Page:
The Year After

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A couple months ago, Chapel Hill native Ashley Warner, author of The Year After: A Memoir, spoke on WCHL about her book and held a reading at local bookstore Flyleaf Books, which was also a benefit night for the Center. Warner’s book is a beacon for those who are adrift, for those who feel like they are alone. And she is garnering recognition for her compelling testimony. As a winner of the 2014 Reviewer’s Choice Award for Best Memoir and a finalist in the 2014 International Book Awards for Best Non-Fiction Narrative, Warner is gaining a powerful voice in the literary world and offers an inside look into the recovery process, the details of which are often unknown to those who have not directly experienced interpersonal violence.

In the book, Warner talks about her assault, which took place over 20 years ago. It was a book that Warner wished she had had at the time of the attack, because it seems more manageable when you know you’re not alone. “It’s really comforting to know how other people have handled it,” she said. She wanted to truly communicate the ups and downs that she experienced, and that’s why it took so long to write. For those who have experienced interpersonal violence or know someone who has, it is all too true that recovery does not happen overnight, nor is there some magic step-by-step plan to make everything ‘better.’

“It [sexual assault] becomes something that influences you for many years, and I think people need to know that the recovery is a really lengthy process…. It’s something that you need to go through, not around,” Warner said. Too many times, survivors do not get the necessary help they need to fully recover, to be able to work through the healing process. For Warner herself, it took years for her to mentally mend. Sometimes, it was too triggering for her to even write about the assault, but confronting it head on was what helped her – that, and early support. “A really positive boost for a good recovery process is early support, early intervention, early understanding,” Warner said. And it’s true. Allowing the problems to fester just beneath the surface helps no one but the attacker – this allows them extend their control to their victims’ day-to-day life.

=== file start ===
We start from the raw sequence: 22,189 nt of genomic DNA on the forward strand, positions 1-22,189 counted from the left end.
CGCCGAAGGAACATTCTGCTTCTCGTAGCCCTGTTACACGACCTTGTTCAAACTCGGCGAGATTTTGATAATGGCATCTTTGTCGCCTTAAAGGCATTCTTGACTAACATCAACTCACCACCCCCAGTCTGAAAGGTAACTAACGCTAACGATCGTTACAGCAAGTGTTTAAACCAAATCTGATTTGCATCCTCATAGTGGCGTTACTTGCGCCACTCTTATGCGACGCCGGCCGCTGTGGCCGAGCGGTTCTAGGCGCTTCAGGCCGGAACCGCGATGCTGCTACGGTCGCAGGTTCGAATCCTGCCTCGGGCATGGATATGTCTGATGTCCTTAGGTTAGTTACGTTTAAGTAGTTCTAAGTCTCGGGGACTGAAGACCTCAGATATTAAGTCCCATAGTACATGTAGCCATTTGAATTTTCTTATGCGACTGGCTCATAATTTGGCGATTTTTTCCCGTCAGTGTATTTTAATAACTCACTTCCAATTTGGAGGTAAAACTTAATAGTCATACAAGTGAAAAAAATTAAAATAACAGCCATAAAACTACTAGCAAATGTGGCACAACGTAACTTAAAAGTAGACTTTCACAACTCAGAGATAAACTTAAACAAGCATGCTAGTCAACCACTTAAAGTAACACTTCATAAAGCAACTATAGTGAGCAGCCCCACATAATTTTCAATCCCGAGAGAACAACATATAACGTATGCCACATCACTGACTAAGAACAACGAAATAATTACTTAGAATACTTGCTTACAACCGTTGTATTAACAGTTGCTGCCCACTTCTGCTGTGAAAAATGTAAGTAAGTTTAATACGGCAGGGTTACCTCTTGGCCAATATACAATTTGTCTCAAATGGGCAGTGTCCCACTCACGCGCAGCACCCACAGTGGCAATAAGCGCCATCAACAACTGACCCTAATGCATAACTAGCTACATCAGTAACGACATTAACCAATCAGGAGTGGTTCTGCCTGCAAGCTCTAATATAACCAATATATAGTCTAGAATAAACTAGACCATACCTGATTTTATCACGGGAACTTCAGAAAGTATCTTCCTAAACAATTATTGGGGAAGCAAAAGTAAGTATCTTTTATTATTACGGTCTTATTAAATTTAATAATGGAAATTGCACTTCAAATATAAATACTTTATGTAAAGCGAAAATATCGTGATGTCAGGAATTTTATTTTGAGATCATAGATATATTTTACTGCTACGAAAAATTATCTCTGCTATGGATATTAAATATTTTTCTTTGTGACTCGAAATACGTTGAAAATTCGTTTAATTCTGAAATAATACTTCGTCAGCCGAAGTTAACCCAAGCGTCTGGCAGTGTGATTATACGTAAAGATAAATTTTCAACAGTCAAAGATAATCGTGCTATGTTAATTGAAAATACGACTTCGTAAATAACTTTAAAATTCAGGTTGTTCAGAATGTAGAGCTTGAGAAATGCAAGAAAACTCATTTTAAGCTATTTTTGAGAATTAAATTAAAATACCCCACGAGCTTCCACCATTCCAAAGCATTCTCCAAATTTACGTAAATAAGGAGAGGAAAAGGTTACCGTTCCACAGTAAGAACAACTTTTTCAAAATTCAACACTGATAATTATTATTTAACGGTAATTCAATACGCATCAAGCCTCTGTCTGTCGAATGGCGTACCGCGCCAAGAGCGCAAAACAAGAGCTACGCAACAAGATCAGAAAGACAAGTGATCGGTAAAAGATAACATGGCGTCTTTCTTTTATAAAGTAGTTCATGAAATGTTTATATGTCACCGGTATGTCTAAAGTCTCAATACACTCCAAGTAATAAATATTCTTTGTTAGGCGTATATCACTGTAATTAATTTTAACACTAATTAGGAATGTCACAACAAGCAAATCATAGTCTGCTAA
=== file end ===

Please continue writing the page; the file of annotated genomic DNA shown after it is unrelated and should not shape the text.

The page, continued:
And that’s what we’re combatting. Ashley Warner stands as a woman who survived her assault, as someone who saw her attacker get sentenced, which is something that, unfortunately, is not often the case. It’s often difficult to speak out, to confront the problem and let authorities know what has happened. Sadly, there are so many cases that show survivors that they may not be believed, or worse, that they may be blamed. But Warner, along with the Orange County Rape Crisis Center, the Compass Center, and other organizations worldwide, are working to end this culture of don’t ask, don’t tell. “We have a long way to go but we’re in the process of making sure that that problem is diminished,” Warner stated.

If you see something, say something. And, most importantly, listen. It is all too common to want to offer advice, but the vital necessity in supporting survivors is listening. Warner’s memoir about her trauma and healing process is an empowering read for those who have dealt with their own recovery, an enlightening one for those who do not know much about the process, and a comforting one for those who are presently dealing with their assault.

Alex Smith has been an Office Volunteer at the Center since July. She is a senior Communications major at UNC-Chapel Hill with a passion for writing and English literature. 

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